I don’t remember ever having a writer’s notebook in elementary school. Sometimes, I look at our students and my daughters with their writer’s notebooks and I wish I had a collection from my elementary days like the collections they are creating. I wrote many stories. We even had an annual writing contest, and I loved the stars and ribbons on poems and short stories . . . but the first time I ever remember having a notebook was when I was 25 and stumbled on a weeklong workshop at Amherst College run by Katie Wood Ray and Jacqui Getz. They talked about the purpose and importance of notebooks in the lives of writers, and Jacqui gave us a tour of her notebook. I still remember her showing us her sections for lists, her index, the pages she wrote upside down, and the pages she wrote in squares. I loved the element of play that she had in her writing that showed up aesthetically in her notebook.
Amherst is an artsy town, so it was pretty easy to find an extensive collection of notebooks that I could use. I still have the notebook I selected. To this day, it remains my favorite notebook that I have ever kept. Why? Maybe partially because it was my first, but mostly because I had Katie and Jacqui’s voices in my head as I selected it. How did I want the paper to feel? Lines or no lines? What kind of binding? What sort of picture on the front would inspire me? My first notebook had no lines, and I discovered that I love writing diagonally. It sounds crazy, but I love the challenge of getting to the widest part of the diagonal. Somehow, I feel like there is extra space and my thoughts and ideas grow more freely.
I also love the linelessness because I can create my own spaces. When I am developing ideas, I want to be able to set them apart, almost like artwork. Sometimes, I use different-colored pens intentionally, aware and inspired by the aesthetic look of the words on the page.
I have tried to use notebooks with lines, but I find them restricting and stifling. People sometimes give me notebooks and they almost all have lines, so I’ve tried to adapt. I can’t help it though. I like blank pages, preferably thick blank pages so my pens don’t bleed through, and always with a spiral binding so that the pages lie flat.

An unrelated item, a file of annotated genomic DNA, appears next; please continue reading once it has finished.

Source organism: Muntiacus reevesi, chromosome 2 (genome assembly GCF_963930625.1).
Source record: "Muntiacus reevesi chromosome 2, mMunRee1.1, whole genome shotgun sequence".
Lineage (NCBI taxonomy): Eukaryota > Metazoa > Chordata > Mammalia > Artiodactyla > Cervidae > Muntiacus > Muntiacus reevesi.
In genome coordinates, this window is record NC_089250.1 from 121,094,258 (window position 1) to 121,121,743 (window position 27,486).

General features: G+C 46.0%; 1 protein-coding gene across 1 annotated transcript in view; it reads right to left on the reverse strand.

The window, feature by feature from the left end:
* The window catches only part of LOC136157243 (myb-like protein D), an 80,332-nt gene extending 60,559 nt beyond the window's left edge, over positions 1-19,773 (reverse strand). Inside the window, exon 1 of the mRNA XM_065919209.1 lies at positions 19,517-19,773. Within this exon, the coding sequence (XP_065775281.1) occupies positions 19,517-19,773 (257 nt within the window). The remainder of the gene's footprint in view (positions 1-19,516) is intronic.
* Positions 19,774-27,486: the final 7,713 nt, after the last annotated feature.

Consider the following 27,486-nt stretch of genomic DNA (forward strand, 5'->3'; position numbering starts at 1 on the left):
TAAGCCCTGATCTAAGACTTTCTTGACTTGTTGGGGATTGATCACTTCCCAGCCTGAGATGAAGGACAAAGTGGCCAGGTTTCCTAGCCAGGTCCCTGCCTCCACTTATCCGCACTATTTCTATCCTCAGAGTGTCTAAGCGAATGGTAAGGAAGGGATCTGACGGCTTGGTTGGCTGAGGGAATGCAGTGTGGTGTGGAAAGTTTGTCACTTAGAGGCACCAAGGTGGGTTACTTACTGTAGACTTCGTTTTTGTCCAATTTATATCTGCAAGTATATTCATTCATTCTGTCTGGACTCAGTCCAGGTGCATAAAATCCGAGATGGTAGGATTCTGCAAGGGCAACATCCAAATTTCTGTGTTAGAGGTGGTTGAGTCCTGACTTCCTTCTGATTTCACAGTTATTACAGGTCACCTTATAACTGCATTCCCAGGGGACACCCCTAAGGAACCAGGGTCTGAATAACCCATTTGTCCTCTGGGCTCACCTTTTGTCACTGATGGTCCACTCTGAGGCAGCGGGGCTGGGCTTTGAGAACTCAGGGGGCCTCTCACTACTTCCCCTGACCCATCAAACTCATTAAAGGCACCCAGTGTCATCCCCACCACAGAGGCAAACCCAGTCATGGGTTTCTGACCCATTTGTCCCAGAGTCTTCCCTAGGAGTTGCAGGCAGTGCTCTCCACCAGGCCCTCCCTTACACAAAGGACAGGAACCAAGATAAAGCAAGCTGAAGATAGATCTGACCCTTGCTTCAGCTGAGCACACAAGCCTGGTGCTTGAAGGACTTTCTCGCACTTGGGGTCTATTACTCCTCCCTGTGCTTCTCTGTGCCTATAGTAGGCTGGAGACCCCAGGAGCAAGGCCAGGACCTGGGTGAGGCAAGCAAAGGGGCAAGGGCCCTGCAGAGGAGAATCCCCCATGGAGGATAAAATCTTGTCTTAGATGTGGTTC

Students are always fascinated when I give tours of my notebooks. Sometimes, I go into classrooms at the beginning of the year with a few different notebooks to share. I share various ways I have organized entries, artifacts like recipes that I kept in my notebooks that supported pieces I was tinkering with, drawings I’ve done, and pictures I’ve saved. Always, students begin to envision how they could keep a notebook. I talk to them as a writer to writers, and the importance of a notebook is not lost on them.
Questions and considerations about notebooks that I suggest to students:
Do you prefer lines or blank pages?
How thick do you want the paper? This is closely related to the kind of writing utensil you tend to use.
What kind of binding do you like? This is important if you like to write on both sides of the paper.
How big should your notebook be? Some people like the satisfaction of filling up pages, whereas others like to be able to fit a lot on a page.
How important is the artwork on the cover?
Do you want to be able to remove pages? I discourage this, but I know that some people really feel strongly about being able to remove pages or move them around.
I share my notebook tour now because I think that it is so important for students to contemplate their notebook selections. Most of the teachers I know have decorated composition books for their students. For some students, these might be exactly what they would want for a notebook. I can appreciate the idea of filling up a “book.” I also appreciate that some people want lines. But if we are going to develop individual writers and cultivate individual voices and styles, then I recommend starting with the sanctuary in which they generate and develop ideas. Yes, these notebooks cost more than marbled composition books, and no, they aren’t sold in grocery stores or pharmacies. At the beginning of the year, sometimes parent-teacher organizations are willing to fund small projects, and I would think that notebooks could fall in that category. Donorschoose.org is another great resource for funding projects such as writer’s notebooks, and in some towns, parents expect that they will need to purchase school supplies at the beginning of the year. Maybe the writer’s notebook is something that is purchased after the first few days of school and a tour of a few different notebooks.
Every opportunity that we have for talking to our students as writers, we should take. Notebooks are important to every authentic writer. If possible, seize this opportunity, and inspire your students with notebooks that are as individualized as their writing voices.